This seems also to be the case for Freddy Freeman and Captain Marvel, Jr. They were always treated as two different people, even though they looked exactly the same. My best example of this would be a tale in which Freddy and Junior were having a disagreement with each other, causing Freddy not to call on Junior. If they were the same person, just that Junior had no disability, why wouldn't Freddy choose to be Junior all the time, just doffing his outer clothing to go into action as Junior? Of course, there's that whole thing where his magic word was “Captain Marvel,” chosen to remind readers of the senior Cap, and that wouldn't be useable as a marketing ploy within the stories.

Oddly enough, it seems that Mary Batson and Mary Marvel are the same person from the stories I've read... this seems clearly established in the introductory story, in which Mary transforms for the first time and then is distracted from her situation by examining her costume and being amazed by her powers. There's no difference in personality, and even the few people who know of her secret treat them as the same person.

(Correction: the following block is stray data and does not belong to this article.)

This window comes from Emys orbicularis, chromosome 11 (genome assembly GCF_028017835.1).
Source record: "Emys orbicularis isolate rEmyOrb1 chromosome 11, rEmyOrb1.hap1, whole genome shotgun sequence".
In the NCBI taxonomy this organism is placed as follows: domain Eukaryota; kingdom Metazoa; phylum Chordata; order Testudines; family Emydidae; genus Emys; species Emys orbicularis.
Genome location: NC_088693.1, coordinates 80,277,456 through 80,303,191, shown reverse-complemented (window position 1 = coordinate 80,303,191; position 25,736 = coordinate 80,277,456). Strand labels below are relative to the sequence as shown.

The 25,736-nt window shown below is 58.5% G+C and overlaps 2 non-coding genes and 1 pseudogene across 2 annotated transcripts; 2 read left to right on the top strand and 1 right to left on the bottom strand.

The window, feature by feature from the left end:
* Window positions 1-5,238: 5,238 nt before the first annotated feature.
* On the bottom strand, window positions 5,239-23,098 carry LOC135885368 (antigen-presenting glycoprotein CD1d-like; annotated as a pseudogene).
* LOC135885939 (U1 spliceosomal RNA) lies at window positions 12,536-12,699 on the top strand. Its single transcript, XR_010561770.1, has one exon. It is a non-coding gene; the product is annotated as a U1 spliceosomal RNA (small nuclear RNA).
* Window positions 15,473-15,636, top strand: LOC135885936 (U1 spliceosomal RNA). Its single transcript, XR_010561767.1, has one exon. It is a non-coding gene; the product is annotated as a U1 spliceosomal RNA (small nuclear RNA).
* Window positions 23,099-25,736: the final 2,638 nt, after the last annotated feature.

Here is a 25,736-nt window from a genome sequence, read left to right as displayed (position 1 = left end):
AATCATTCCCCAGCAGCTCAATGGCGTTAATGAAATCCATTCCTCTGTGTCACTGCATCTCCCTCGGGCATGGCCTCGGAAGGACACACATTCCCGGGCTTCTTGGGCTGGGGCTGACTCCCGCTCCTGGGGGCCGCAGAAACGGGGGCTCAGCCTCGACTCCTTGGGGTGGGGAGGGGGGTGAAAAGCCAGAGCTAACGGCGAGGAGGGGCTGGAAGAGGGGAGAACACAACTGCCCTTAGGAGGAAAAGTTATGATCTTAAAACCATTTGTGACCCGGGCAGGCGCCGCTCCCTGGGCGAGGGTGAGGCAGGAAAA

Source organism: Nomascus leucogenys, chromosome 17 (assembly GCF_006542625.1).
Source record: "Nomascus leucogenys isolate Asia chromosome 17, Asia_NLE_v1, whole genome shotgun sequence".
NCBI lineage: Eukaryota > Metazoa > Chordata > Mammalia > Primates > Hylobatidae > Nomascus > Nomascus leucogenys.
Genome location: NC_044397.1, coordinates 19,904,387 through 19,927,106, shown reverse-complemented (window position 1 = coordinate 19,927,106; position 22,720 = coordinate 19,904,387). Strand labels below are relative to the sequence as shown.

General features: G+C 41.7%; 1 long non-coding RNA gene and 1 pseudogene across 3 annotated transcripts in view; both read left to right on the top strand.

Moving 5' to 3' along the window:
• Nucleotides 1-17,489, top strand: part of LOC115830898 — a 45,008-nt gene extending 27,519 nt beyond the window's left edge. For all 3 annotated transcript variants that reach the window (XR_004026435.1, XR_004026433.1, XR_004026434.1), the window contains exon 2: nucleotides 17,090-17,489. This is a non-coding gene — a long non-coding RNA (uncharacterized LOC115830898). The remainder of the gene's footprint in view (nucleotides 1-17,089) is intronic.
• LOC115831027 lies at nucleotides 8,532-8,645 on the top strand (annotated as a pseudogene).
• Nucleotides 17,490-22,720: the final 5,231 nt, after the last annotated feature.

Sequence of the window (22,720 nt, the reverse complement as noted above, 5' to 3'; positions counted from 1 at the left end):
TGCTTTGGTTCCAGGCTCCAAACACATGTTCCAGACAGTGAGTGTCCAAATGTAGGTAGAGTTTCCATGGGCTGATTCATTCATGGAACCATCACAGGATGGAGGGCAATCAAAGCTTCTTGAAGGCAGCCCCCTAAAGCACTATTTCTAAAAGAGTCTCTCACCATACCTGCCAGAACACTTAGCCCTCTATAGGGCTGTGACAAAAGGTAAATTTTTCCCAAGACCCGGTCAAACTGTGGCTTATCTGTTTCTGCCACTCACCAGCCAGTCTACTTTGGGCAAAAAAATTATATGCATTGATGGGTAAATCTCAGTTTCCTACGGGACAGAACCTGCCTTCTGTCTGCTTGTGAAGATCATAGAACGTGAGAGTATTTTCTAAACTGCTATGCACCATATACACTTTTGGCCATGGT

On a different matter, one can't help but point out that for someone who has the wisdom of Solomon, Captain Marvel could be a bit of a dolt at times. He could never see through Dr. Sivana's many disguises (even though the readers could, all the time) until Sivana laughs his distinctive “Heh-heh!” For that matter, Billy couldn't, either. The way I look at this is that wisdom is something one has to actually consciously use; Cap does come up with some amazing intellectual feats in the tales, but he usually has to think about it, rather than just instantly coming up with the solution.

captmarvadv03_cov_beckThere's been only a few takes on Captain Marvel that have really worked for me, but unfortunately neither lasted long. One that comes to mind is the Shazam! The Monster Society of Evil mini-series done by Jeff Smith of Bone fame; the more recent Billy Batson and the Power of Shazam was pretty good, as well. But both of those featured changes to Cap's reality from the original (in the former, Mary was presented almost immediately, and presented as being about six or seven).

DC doesn't seem to have any interest in presenting Captain Marvel as he was, except when it comes to reprints in their Archives series, and at least those reprints provide those who want to read real Captain Marvel tales the opportunity to do so. As with the new comics they're publishing, I can safely avoid the current books featuring whatever they're calling Captain Marvel these days. Maybe the 20-somethings or 30-somethings like the modern takes on the character, but for me, it's not Captain Marvel.

I invite your comments.

No comments:

Post a Comment

Please keep your comments relevant, I delete all spam! Thanks.